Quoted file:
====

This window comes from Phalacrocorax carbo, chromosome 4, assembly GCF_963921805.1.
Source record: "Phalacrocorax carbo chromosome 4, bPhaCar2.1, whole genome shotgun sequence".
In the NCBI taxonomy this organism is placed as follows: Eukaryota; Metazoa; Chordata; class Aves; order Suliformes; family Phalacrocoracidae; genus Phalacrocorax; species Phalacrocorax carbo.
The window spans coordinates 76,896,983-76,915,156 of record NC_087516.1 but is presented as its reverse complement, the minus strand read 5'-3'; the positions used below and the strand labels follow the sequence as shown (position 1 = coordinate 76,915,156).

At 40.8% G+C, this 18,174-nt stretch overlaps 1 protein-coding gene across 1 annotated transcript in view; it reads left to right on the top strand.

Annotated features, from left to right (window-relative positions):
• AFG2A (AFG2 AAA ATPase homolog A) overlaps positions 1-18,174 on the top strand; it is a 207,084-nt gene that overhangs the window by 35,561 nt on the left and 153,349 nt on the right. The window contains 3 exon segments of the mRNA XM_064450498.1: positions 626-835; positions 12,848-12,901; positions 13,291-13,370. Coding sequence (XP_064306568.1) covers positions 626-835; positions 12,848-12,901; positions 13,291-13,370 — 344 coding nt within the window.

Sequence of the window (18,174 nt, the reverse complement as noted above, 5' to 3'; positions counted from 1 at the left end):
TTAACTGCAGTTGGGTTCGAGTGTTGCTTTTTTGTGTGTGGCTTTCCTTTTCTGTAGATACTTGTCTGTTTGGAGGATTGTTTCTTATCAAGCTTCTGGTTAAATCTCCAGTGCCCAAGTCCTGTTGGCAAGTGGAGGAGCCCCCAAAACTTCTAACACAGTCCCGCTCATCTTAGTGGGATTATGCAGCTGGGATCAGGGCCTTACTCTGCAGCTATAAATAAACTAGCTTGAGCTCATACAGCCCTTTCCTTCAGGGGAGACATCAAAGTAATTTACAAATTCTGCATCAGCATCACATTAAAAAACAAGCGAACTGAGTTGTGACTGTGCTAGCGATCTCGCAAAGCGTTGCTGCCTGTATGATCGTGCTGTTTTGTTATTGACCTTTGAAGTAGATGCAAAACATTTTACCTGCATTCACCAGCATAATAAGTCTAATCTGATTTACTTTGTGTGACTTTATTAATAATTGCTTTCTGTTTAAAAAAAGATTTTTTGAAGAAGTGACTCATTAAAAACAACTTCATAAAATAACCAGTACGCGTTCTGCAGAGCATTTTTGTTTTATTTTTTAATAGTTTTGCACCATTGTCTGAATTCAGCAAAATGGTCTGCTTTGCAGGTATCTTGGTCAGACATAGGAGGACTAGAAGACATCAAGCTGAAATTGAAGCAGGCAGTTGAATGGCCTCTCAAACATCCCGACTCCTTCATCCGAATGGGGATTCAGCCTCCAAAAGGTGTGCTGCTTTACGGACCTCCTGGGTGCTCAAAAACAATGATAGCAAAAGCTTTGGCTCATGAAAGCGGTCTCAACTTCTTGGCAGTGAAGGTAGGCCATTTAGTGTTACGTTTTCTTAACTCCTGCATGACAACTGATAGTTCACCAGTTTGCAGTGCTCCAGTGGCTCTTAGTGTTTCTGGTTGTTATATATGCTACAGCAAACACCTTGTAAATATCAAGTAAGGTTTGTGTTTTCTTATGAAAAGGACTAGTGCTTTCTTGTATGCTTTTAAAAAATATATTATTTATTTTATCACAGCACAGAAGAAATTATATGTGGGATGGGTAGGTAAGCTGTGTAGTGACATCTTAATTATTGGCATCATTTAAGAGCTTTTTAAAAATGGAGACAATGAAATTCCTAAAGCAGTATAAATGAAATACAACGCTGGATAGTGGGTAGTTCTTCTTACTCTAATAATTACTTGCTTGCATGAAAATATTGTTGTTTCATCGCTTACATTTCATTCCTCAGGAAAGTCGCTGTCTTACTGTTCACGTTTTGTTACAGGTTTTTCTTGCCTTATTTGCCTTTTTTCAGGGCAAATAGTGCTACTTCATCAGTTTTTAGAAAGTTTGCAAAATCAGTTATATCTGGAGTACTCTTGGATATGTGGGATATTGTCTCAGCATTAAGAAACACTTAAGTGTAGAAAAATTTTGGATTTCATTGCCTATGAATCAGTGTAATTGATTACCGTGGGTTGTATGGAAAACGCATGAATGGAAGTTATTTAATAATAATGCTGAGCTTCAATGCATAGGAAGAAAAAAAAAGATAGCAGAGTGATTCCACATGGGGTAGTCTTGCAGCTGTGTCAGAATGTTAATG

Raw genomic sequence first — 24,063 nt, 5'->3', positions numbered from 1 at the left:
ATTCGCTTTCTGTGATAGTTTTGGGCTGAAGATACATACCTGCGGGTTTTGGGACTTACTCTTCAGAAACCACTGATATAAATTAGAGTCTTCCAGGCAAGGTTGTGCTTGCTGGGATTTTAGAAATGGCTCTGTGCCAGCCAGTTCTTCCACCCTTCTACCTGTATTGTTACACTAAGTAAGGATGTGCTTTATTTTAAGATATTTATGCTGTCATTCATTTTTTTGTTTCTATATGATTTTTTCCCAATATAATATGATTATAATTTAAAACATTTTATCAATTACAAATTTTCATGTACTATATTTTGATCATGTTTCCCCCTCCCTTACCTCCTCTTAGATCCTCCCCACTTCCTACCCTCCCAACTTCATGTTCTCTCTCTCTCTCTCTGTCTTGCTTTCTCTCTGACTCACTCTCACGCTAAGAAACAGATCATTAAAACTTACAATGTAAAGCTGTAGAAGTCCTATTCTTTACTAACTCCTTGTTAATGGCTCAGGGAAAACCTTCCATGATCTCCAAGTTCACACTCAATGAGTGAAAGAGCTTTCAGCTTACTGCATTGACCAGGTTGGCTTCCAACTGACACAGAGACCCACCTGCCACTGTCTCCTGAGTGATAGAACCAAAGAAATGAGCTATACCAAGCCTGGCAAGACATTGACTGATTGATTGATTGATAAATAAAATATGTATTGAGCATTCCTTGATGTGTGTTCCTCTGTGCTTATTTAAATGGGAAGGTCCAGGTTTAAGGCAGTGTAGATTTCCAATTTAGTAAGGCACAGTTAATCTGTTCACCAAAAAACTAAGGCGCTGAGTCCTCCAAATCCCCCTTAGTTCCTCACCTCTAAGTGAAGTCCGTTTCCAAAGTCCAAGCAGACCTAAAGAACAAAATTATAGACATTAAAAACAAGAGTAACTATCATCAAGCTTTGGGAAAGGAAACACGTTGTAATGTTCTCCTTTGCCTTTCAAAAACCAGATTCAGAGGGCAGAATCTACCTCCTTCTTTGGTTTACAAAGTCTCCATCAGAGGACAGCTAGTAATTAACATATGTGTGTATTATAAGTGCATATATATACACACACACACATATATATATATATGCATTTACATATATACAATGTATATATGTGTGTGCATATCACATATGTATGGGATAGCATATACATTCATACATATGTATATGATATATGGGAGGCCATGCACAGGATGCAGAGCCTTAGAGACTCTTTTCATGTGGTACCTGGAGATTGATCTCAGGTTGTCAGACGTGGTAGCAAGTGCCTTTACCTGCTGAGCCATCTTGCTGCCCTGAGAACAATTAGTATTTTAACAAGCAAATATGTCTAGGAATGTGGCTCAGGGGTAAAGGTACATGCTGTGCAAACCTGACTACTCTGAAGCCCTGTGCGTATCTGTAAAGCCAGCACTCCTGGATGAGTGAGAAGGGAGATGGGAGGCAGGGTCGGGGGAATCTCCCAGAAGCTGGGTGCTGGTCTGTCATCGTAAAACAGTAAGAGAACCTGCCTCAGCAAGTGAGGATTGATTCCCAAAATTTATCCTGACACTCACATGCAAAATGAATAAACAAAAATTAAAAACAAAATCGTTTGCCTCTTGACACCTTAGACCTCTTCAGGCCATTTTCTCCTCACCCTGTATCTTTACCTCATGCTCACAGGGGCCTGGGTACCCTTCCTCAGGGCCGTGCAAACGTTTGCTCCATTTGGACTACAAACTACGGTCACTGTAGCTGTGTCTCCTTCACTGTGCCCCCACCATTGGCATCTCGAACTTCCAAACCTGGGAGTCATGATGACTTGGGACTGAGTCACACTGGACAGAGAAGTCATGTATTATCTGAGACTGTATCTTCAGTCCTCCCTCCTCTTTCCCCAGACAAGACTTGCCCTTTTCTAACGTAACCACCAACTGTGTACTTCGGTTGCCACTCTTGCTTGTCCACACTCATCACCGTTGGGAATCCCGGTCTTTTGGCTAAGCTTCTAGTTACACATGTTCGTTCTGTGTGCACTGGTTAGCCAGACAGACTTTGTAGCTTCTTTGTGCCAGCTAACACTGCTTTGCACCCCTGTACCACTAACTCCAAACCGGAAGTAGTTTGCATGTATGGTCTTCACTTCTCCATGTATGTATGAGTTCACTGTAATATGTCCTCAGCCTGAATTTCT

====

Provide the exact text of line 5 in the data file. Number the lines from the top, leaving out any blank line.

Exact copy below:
At 40.8% G+C, this 18,174-nt stretch overlaps 1 protein-coding gene across 1 annotated transcript in view; it reads left to right on the top strand.